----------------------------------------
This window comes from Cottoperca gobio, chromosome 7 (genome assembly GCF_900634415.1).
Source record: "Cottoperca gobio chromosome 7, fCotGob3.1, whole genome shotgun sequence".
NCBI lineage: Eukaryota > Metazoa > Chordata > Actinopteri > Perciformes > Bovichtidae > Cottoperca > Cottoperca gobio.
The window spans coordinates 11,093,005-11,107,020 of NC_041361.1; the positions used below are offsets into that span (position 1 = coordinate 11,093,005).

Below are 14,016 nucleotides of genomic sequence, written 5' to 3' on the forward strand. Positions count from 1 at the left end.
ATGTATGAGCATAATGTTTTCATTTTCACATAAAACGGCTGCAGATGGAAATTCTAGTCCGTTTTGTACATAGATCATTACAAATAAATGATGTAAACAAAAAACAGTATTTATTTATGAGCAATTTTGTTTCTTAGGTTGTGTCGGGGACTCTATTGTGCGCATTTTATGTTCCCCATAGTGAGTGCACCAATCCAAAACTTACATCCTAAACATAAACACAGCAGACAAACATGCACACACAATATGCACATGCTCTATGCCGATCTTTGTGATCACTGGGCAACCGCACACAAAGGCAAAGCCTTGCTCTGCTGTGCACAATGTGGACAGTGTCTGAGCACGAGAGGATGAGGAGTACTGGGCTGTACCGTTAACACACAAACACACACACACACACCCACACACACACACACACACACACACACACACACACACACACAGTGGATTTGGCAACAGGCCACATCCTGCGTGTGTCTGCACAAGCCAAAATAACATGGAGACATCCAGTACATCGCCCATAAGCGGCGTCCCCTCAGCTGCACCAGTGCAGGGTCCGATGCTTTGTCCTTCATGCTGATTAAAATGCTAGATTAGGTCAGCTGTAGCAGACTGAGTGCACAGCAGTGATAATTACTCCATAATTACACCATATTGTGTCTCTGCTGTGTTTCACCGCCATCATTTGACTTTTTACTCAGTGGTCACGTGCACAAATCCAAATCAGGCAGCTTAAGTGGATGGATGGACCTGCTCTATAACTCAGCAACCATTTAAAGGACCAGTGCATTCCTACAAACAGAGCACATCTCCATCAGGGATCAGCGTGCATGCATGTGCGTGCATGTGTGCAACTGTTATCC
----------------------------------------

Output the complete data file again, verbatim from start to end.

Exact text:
This window comes from Cottoperca gobio, chromosome 7 (genome assembly GCF_900634415.1).
Source record: "Cottoperca gobio chromosome 7, fCotGob3.1, whole genome shotgun sequence".
NCBI lineage: Eukaryota > Metazoa > Chordata > Actinopteri > Perciformes > Bovichtidae > Cottoperca > Cottoperca gobio.
The window spans coordinates 11,093,005-11,107,020 of NC_041361.1; the positions used below are offsets into that span (position 1 = coordinate 11,093,005).

Below are 14,016 nucleotides of genomic sequence, written 5' to 3' on the forward strand. Positions count from 1 at the left end.
ATGTATGAGCATAATGTTTTCATTTTCACATAAAACGGCTGCAGATGGAAATTCTAGTCCGTTTTGTACATAGATCATTACAAATAAATGATGTAAACAAAAAACAGTATTTATTTATGAGCAATTTTGTTTCTTAGGTTGTGTCGGGGACTCTATTGTGCGCATTTTATGTTCCCCATAGTGAGTGCACCAATCCAAAACTTACATCCTAAACATAAACACAGCAGACAAACATGCACACACAATATGCACATGCTCTATGCCGATCTTTGTGATCACTGGGCAACCGCACACAAAGGCAAAGCCTTGCTCTGCTGTGCACAATGTGGACAGTGTCTGAGCACGAGAGGATGAGGAGTACTGGGCTGTACCGTTAACACACAAACACACACACACACACCCACACACACACACACACACACACACACACACACACACACACAGTGGATTTGGCAACAGGCCACATCCTGCGTGTGTCTGCACAAGCCAAAATAACATGGAGACATCCAGTACATCGCCCATAAGCGGCGTCCCCTCAGCTGCACCAGTGCAGGGTCCGATGCTTTGTCCTTCATGCTGATTAAAATGCTAGATTAGGTCAGCTGTAGCAGACTGAGTGCACAGCAGTGATAATTACTCCATAATTACACCATATTGTGTCTCTGCTGTGTTTCACCGCCATCATTTGACTTTTTACTCAGTGGTCACGTGCACAAATCCAAATCAGGCAGCTTAAGTGGATGGATGGACCTGCTCTATAACTCAGCAACCATTTAAAGGACCAGTGCATTCCTACAAACAGAGCACATCTCCATCAGGGATCAGCGTGCATGCATGTGCGTGCATGTGTGCAACTGTTATCC